"A woman was ordained as a Catholic priest in the Valley on Saturday in the kind of ceremony the Vatican recently condemned as one of the church's most serious crimes. Elaine Groppenbacher received holy orders from Bishop Peter Hickman of the Ecumenical Catholic Communion, one of several liberal Catholic offshoots in the Valley. The ceremony took place at Guardian Angels Catholic Community, which meets in Tempe. "
Groppenbacher is the fourth woman to be ordained as a Catholic priest in the Valley.

Tuesday, August 31, 2010

Preparing for the visit of Pope Benedict XXVI: Questions Catholics would like to ask Pope Benedict

Invitation to Press conference

Tuesday 7 September 2010, 11.00-12.00 noon
Saint Andrew’s Church Hall, Short Street, Waterloo, London SE1 8LJ.

Catholic Voices for Reform invite you to a press conference to consider questions that many Catholics would like to ask Pope Benedict during his visit to the UK. Catholic Voices for Reform is a new grouping of concerned Catholics who believe that it is essential that the Church undergoes a process of reform. CV4R brings together representatives of many of the Catholic Reform Groups in Britain and, through these groups, has ecumenical, European and worldwide connections.

Although it is generally believed that Catholics seldom discuss and debate questions about their church, nothing could be further from the truth. Catholics throughout the country, at this time of preparation for the visit of Pope Benedict XXVI, are debating and questioning the future of their church.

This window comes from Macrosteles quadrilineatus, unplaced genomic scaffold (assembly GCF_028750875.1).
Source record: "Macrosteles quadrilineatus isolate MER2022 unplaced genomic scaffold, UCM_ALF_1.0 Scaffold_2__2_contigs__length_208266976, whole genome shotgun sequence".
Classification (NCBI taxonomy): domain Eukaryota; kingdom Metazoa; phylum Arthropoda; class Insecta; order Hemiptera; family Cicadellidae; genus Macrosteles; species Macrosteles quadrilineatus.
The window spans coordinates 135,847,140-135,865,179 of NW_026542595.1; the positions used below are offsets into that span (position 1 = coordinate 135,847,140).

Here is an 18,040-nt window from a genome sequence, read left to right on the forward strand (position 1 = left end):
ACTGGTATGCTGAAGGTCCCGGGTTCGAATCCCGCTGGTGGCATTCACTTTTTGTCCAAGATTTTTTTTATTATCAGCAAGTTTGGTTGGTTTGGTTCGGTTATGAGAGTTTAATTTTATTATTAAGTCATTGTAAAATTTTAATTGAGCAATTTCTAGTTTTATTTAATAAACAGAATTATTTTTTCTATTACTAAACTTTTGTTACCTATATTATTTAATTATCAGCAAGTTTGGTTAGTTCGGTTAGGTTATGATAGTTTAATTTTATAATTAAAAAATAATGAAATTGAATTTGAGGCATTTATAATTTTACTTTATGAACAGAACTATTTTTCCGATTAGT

Catholic Voices for Reform want to bring into the open a selection of questions typical Catholics would like to ask Pope Benedict. Examples of issues being debated include:
· Corruption
· Influence
· Intimidation
· Prejudice
· Mindless obedience

Questions relating to each of these issues will be addressed.

Following the press conference we will deliver a letter, addressed to Pope Benedict, to Archbishop Nichols at Archbishops House Westminster, confident that he will ensure that the Holy Father is made aware of some of the issues concerning the future of their church being discussed by Catholics in England and Wales.

All members of the press and broadcasting media are invited to attend.

We will present many of the questions that Catholics are asking about the current situation and future of their Church. Full details will be presented and questioners will be available for comment and interview.
A press pack will be available.

Please contact in the UK:

Valerie Stroud Tel. +44(0)7904 332201 email: